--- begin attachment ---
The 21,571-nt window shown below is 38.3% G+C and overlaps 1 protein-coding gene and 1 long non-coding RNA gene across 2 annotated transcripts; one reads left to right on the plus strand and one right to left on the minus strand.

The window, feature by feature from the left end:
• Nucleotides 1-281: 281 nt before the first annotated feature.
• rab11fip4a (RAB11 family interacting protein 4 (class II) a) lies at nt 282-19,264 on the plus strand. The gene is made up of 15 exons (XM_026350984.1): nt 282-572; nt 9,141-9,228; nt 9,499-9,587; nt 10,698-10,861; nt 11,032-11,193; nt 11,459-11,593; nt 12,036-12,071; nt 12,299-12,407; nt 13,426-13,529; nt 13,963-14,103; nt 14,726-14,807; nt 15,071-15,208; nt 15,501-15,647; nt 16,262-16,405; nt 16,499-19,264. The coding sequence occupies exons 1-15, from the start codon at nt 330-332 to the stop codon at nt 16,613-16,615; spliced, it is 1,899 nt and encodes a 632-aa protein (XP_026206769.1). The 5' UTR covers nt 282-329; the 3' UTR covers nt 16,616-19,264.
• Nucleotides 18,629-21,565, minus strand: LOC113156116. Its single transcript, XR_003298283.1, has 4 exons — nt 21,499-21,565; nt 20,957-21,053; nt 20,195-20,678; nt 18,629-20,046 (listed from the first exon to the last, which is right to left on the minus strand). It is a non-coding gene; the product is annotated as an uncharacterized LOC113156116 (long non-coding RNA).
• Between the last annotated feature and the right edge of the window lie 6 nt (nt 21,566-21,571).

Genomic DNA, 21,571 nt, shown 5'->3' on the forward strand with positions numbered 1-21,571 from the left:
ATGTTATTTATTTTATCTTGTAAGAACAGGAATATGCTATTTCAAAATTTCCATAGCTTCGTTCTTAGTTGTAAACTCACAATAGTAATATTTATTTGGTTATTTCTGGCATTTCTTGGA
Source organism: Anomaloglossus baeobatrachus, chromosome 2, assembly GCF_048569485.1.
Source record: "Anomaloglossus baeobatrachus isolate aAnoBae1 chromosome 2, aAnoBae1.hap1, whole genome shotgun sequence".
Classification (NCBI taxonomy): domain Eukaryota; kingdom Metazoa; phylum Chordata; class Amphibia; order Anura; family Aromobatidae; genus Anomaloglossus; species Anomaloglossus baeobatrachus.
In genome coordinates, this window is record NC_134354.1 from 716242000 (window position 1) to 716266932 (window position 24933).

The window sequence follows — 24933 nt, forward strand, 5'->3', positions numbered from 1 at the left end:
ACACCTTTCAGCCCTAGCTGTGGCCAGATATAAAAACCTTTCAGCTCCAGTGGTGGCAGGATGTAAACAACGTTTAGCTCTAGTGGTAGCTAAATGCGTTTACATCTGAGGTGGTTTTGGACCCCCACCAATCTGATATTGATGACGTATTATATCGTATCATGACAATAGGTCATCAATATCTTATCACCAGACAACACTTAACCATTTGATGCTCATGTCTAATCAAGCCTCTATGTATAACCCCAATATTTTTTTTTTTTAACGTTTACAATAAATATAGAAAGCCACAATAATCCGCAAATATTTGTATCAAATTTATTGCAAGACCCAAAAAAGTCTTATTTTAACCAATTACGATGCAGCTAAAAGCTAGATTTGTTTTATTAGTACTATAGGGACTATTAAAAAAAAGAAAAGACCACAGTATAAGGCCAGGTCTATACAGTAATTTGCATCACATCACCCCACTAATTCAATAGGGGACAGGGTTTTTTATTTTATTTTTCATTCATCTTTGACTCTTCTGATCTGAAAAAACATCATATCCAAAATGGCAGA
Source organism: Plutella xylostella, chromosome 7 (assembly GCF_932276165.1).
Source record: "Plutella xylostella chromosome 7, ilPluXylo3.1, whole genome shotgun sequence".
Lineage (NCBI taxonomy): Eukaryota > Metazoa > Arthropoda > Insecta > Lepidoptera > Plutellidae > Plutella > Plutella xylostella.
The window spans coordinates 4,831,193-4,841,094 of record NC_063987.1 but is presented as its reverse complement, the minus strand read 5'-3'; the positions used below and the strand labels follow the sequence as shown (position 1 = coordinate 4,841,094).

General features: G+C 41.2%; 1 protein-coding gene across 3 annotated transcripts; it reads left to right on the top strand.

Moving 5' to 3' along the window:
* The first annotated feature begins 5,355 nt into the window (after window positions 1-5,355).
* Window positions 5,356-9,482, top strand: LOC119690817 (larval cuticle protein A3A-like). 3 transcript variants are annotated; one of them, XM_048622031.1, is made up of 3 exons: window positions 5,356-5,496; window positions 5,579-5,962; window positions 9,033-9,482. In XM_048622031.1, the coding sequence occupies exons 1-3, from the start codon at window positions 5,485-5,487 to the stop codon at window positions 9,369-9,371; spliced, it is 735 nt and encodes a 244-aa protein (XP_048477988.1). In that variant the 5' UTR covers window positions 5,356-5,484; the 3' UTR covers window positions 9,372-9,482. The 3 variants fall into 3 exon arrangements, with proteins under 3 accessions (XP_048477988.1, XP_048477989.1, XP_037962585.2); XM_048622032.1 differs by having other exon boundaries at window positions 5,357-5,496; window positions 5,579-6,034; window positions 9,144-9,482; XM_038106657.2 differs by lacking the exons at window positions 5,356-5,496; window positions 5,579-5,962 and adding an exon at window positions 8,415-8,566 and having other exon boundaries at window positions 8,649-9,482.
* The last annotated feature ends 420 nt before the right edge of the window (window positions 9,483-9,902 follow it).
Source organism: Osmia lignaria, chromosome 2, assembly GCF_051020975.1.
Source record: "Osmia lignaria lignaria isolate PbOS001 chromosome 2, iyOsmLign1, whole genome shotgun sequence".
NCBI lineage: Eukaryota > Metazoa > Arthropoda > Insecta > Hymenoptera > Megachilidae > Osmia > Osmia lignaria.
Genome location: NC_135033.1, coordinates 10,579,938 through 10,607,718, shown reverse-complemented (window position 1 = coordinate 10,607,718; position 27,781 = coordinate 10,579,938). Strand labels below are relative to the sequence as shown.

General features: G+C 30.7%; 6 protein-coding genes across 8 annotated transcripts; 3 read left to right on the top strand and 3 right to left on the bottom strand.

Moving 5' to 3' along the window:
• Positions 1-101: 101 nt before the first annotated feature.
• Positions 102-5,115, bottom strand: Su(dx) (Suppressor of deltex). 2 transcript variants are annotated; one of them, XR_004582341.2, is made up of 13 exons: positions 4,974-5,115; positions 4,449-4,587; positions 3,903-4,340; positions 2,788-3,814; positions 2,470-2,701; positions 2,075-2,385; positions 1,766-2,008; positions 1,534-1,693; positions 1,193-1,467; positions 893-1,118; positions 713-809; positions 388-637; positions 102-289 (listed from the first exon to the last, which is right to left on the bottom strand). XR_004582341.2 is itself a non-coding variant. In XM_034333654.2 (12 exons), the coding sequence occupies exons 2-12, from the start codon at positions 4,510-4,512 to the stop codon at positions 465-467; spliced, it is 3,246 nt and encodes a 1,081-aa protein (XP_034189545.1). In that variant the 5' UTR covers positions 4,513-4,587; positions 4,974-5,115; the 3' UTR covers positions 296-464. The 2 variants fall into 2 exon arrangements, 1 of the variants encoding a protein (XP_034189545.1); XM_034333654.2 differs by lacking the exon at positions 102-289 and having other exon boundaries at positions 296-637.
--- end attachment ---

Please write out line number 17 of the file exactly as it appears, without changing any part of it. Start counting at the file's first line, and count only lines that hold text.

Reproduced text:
Lineage (NCBI taxonomy): Eukaryota > Metazoa > Arthropoda > Insecta > Lepidoptera > Plutellidae > Plutella > Plutella xylostella.